hexythiazox (Savey) Pesticide Petition Filing 1/98
[Federal Register: January 28, 1998 (Volume 63, Number 18)]
>From the Federal Register Online via GPO Access [wais.access.gpo.gov]
ENVIRONMENTAL PROTECTION AGENCY
Notice of Filing of Pesticide Petitions
AGENCY: Environmental Protection Agency (EPA).
SUMMARY: This notice announces the initial filing of pesticide
petitions proposing the establishment of regulations for residues of
certain pesticide chemicals in or on various food commodities.
DATES: Comments, identified by the docket control number PF-787, must
be received on or before February 27, 1998.
ADDRESSES: By mail submit written comments to: Public Information and
Records Integrity Branch, Information Resources and Services Division
(7502C), Office of Pesticides Programs, Environmental Protection
Agency, 401 M St., SW., Washington, DC 20460. In person bring comments
to: Rm. 1132, CM #2, 1921 Jefferson Davis Highway, Arlington, VA.
Comments and data may also be submitted electronically to: opp-
firstname.lastname@example.org. Follow the instructions under ``SUPPLEMENTARY
INFORMATION.'' No confidential business information should be submitted
Information submitted as a comment concerning this document may be
claimed confidential by marking any part or all of that information as
``Confidential Business Information'' (CBI). CBI should not be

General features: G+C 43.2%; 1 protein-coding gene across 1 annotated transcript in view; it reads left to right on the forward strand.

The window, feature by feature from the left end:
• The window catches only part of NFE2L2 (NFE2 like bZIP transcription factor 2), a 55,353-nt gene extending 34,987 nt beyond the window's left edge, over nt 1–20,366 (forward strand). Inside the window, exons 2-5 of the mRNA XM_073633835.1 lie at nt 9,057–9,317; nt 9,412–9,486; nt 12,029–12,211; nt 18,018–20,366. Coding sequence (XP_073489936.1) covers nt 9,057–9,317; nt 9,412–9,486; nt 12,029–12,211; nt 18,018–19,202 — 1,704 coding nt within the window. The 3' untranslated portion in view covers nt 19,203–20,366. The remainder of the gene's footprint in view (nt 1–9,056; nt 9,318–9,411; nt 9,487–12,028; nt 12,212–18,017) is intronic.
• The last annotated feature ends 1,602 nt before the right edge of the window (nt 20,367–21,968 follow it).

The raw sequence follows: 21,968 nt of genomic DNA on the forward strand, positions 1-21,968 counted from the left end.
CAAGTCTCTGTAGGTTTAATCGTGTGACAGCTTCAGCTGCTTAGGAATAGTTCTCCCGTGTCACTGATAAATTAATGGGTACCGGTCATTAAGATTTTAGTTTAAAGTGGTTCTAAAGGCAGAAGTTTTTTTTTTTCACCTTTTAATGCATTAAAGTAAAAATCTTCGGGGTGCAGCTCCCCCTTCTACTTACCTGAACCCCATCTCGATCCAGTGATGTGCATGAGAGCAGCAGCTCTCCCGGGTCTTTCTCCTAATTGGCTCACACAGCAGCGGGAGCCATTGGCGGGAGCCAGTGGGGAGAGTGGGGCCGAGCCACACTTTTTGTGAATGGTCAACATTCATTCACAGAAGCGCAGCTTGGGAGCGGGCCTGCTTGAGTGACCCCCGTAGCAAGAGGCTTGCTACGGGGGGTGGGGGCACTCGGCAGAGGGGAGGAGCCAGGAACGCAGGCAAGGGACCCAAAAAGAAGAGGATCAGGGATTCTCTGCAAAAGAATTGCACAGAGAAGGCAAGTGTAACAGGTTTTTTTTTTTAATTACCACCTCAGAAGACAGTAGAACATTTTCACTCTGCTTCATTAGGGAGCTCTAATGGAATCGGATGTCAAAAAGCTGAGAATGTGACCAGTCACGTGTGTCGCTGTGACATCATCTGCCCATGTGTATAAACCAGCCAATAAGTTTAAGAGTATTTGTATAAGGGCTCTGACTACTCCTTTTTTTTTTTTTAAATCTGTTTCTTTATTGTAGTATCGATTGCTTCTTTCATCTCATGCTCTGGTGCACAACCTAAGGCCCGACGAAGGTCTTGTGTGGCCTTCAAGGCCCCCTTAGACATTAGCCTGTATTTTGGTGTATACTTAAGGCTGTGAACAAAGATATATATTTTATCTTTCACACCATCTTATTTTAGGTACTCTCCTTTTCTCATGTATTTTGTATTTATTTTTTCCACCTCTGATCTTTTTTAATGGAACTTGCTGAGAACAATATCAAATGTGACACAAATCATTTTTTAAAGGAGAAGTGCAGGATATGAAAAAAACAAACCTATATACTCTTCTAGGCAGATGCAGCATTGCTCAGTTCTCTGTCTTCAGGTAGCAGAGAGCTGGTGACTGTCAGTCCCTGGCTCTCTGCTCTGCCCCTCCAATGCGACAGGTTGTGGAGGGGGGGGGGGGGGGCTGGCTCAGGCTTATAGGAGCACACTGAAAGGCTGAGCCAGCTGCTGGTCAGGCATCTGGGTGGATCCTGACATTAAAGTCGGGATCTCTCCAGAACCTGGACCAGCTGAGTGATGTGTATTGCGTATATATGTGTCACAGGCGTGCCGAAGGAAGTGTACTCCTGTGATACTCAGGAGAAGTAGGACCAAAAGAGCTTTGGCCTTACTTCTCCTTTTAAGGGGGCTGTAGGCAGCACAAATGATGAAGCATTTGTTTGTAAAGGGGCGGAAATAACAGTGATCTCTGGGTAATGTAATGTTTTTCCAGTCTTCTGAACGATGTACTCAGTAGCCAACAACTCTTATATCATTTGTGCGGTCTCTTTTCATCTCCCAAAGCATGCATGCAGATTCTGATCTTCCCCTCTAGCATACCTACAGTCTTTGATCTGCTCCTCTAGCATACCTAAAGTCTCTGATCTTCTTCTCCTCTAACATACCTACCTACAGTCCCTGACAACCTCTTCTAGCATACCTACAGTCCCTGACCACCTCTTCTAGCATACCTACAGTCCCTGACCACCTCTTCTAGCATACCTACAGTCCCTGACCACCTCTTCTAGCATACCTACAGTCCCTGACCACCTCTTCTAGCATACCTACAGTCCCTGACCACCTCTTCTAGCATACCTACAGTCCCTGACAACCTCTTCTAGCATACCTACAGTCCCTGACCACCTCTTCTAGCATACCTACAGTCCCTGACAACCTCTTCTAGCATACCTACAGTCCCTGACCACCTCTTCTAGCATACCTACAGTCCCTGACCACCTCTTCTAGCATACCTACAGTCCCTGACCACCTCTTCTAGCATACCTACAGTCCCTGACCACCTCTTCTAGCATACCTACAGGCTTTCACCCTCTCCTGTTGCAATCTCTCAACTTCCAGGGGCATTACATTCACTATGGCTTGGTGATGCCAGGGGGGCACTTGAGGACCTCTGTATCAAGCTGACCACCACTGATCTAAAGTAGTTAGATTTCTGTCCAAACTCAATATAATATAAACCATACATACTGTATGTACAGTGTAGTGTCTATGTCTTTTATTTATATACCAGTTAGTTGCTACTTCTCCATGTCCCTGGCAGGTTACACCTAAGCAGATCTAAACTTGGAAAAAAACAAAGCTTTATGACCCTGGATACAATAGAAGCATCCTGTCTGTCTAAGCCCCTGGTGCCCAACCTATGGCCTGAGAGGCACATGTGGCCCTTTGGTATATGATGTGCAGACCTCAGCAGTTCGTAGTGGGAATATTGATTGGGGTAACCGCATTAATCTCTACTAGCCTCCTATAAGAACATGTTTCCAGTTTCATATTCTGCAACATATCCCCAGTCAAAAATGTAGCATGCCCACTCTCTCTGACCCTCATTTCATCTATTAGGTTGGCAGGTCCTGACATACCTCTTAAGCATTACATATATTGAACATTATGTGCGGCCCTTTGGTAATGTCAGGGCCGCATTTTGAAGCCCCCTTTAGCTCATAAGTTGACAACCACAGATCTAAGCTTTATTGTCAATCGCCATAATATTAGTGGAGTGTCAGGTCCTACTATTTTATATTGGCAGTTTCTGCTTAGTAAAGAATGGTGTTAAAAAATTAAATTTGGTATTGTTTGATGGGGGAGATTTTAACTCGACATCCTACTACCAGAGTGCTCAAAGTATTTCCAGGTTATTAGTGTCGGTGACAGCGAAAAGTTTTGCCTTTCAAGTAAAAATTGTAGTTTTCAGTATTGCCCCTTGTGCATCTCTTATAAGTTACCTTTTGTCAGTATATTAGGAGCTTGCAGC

submitted through e-mail. Information marked as CBI will not be
disclosed except in accordance with procedures set forth in 40 CFR part
2. A copy of the comment that does not contain CBI must be submitted
for inclusion in the public record. Information not marked confidential
may be disclosed publicly by EPA without prior notice. All written
comments will be available for public
inspection in Rm. 1132 at the address given above, from 8:30 a.m. to 4
p.m., Monday through Friday, excluding legal holidays.
FOR FURTHER INFORMATION CONTACT: The product manager listed in the
Product Manager telephone number Address
Amelia M. Acierto............. Rm. 4W60, 4th. floor, 2800 Crystal
CSI #2, 703-308-8377, Drive,
e- Arlington, VA
Adam Heyward.................. Rm. 206, CM #2, 703- 1921 Jefferson
305-5518, e-mail: Davis Hwy.,
heyward. Arlington, VA
Joseph Tavano................. Rm. 214, CM #2, 703- Do.
SUPPLEMENTARY INFORMATION: EPA has received pesticide petitions as
follows proposing the establishment and/or amendment of regulations for
residues of certain pesticide chemicals in or on various food
commodities under section 408 of the Federal Food, Drug, and Comestic
Act (FFDCA), 21 U.S.C. 346a. EPA has determined that these petitions
contain data or information regarding the elements set forth in section